- Lorraine O'Malley We dated briefly; I remember him as a lovely person who, despite his outgoing and joking nature, was quite shy, even insecure. He told me he hated that nickname and asked me to always call him Tom. RIP, gentle soul.
- Jim Seamon The last time I saw Tom was when I was about to go off to Vietnam and I was saying my goodbyes to the staff and regulars at Ye Olde Times on 111th Street where I had worked as a bartender as I finished my M.A. Tom and I spent a long night reminiscing, catching up, and drinking a few beers. I was struck by the fact that he seemed to be searching for meaning in his life, or maybe just his own identity. Tom's older brother and sister were very smart high-achievers and Tom wasn't into that competition so he became more of a class clown type (his nickname "Soupy" was given to him at Mt. Greenwood due too his resemblance--both physically and behavior-wise--to Soupy Sales, so that became a kind of a "stage name" for him). Lorraine is correct as to Tom really was kind of a shy kid underneath all the entertaining bravado and humor. I remember he asked me that night how I could seem to be "so normal" even though I was about to go to Vietnam. I told him there wasn't much I could do about it so I figured I'd just face things as they came. He said something like, "I wish I could be more like that." I wish he could have been, too.
- The thing I remember about Soupy, apart from his regular feature page column, was that he was practicing some sort of mental and physical discipline that reminded me of Indian yogis. He claimed that he could hypnotize himself in such a way that he could hold his hands in a fire for 30 seconds (or some such time frame) and not be burned. He showed me his hands, which were not burned. I was mesmerized, and not a little impressed. Soupy was big and strong and looked (to me) many years older than I was. I felt flattered that he would even deign to talk to me, let alone consider me his peer on the Empehi News. I thought he had everything in the world going for him - rather like Ken Roberts and Jim Hayner.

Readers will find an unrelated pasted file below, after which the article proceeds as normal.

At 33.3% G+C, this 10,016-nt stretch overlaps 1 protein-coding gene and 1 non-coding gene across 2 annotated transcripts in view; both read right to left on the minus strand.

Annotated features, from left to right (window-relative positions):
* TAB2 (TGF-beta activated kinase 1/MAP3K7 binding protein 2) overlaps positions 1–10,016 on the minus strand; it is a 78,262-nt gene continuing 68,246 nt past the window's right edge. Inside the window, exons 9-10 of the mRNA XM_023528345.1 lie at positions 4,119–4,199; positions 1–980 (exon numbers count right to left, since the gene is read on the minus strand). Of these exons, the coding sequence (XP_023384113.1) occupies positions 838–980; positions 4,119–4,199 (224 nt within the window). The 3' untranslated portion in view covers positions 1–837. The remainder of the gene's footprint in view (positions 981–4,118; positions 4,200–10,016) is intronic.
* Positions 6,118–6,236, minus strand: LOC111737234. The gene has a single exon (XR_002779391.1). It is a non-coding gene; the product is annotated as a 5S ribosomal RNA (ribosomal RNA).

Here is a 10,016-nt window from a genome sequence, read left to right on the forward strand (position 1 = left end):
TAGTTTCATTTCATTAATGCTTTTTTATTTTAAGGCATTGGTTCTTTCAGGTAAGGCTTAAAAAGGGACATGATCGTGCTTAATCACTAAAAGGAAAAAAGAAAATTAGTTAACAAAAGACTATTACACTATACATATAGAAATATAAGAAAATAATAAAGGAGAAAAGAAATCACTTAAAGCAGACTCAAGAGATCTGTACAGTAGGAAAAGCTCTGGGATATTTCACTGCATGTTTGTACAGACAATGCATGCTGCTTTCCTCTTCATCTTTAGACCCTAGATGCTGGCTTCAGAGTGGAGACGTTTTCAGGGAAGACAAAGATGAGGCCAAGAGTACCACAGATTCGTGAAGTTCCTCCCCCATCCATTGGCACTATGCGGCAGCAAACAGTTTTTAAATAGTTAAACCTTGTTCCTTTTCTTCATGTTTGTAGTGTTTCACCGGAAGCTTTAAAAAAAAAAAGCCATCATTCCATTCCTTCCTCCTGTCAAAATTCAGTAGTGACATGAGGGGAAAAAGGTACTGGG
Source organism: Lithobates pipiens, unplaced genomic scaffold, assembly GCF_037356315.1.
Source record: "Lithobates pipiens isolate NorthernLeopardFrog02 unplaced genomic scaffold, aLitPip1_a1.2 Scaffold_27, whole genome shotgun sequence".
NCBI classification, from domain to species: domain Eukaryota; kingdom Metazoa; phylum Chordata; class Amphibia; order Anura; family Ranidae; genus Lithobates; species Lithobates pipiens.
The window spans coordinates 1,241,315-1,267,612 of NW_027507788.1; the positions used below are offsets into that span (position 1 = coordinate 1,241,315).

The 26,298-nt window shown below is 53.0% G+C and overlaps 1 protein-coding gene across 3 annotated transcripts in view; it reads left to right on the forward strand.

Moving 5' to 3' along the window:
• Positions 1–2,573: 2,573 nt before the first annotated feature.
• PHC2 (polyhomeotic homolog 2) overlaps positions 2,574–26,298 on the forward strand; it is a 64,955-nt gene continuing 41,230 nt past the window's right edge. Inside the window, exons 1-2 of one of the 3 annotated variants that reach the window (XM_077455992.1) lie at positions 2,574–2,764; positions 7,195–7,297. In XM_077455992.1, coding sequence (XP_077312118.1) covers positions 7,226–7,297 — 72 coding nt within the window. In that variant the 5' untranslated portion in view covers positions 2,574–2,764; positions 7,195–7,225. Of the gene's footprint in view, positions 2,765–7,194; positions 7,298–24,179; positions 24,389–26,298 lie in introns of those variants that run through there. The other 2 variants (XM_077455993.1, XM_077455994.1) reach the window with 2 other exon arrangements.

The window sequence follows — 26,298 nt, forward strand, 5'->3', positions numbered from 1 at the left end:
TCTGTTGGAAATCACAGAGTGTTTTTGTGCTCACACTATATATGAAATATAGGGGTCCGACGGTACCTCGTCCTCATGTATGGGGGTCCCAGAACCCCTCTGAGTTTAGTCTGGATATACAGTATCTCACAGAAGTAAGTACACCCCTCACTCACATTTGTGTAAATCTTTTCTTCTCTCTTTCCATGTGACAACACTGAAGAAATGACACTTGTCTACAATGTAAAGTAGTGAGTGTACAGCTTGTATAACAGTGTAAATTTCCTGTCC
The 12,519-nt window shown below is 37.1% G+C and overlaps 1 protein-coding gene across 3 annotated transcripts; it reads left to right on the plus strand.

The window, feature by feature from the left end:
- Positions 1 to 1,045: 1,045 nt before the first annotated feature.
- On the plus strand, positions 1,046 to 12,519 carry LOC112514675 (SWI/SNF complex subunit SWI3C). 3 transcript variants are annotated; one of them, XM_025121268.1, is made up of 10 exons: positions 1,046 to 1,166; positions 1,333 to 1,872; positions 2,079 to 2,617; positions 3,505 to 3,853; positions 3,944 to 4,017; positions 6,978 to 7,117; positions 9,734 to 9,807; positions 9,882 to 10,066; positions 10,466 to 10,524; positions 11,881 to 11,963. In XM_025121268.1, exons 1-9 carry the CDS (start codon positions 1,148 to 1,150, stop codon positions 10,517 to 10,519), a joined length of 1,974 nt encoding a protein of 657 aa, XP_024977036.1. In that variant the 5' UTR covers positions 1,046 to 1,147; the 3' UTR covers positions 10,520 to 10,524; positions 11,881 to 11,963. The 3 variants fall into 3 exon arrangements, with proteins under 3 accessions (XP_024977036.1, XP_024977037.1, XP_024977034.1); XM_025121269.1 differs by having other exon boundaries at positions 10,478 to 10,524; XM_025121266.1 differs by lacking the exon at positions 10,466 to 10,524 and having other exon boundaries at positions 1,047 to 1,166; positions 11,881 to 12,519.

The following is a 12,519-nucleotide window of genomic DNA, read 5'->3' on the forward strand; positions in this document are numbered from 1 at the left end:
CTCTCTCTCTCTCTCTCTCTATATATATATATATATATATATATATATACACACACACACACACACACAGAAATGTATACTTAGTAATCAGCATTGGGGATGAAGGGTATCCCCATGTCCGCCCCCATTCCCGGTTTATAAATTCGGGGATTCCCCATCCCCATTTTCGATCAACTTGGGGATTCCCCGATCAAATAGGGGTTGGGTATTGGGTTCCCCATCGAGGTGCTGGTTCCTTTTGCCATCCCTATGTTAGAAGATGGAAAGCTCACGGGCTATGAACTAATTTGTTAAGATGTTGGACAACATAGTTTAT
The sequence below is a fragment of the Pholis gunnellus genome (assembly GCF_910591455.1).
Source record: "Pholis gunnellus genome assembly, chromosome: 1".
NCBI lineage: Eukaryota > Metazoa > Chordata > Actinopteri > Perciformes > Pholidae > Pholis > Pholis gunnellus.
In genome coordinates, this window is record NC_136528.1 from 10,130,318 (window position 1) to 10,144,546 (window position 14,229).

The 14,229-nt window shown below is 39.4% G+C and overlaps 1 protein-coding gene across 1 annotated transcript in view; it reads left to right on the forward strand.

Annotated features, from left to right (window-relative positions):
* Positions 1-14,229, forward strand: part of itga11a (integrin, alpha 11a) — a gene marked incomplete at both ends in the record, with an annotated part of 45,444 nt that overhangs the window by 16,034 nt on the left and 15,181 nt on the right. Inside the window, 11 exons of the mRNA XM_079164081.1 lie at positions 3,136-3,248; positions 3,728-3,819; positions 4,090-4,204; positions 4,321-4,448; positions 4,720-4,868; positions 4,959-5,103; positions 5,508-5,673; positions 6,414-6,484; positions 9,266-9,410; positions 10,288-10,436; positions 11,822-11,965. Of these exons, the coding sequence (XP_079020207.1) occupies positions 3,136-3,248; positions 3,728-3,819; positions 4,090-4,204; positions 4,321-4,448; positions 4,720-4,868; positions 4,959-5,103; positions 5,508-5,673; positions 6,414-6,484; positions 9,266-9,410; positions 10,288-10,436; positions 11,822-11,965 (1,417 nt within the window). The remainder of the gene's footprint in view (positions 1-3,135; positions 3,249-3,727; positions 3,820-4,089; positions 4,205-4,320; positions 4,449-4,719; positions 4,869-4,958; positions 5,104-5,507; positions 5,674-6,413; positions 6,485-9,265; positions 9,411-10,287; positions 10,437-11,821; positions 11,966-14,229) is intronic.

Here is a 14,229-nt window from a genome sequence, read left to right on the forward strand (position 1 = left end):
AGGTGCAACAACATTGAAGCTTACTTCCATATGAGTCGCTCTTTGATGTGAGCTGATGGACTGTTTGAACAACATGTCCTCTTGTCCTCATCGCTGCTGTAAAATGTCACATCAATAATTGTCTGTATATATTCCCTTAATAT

- Karen Holck Ketterman Some times when people seem to have everything going for them, They really have nothing and are really sad inside. You would be surprised how many people live in pain but don't show it and use humor to cover it up.
- John Wason I probably would, because I wear my heart on my sleeve and people don't like it. They want a "happy camper."
But it's not true that the people we're discussing "had nothing". They simply perceived, for whatever reason, that they lacked whatever it was that they thought they needed._____________________________
Milton Supman aka Soupy Sales
Comedian and actor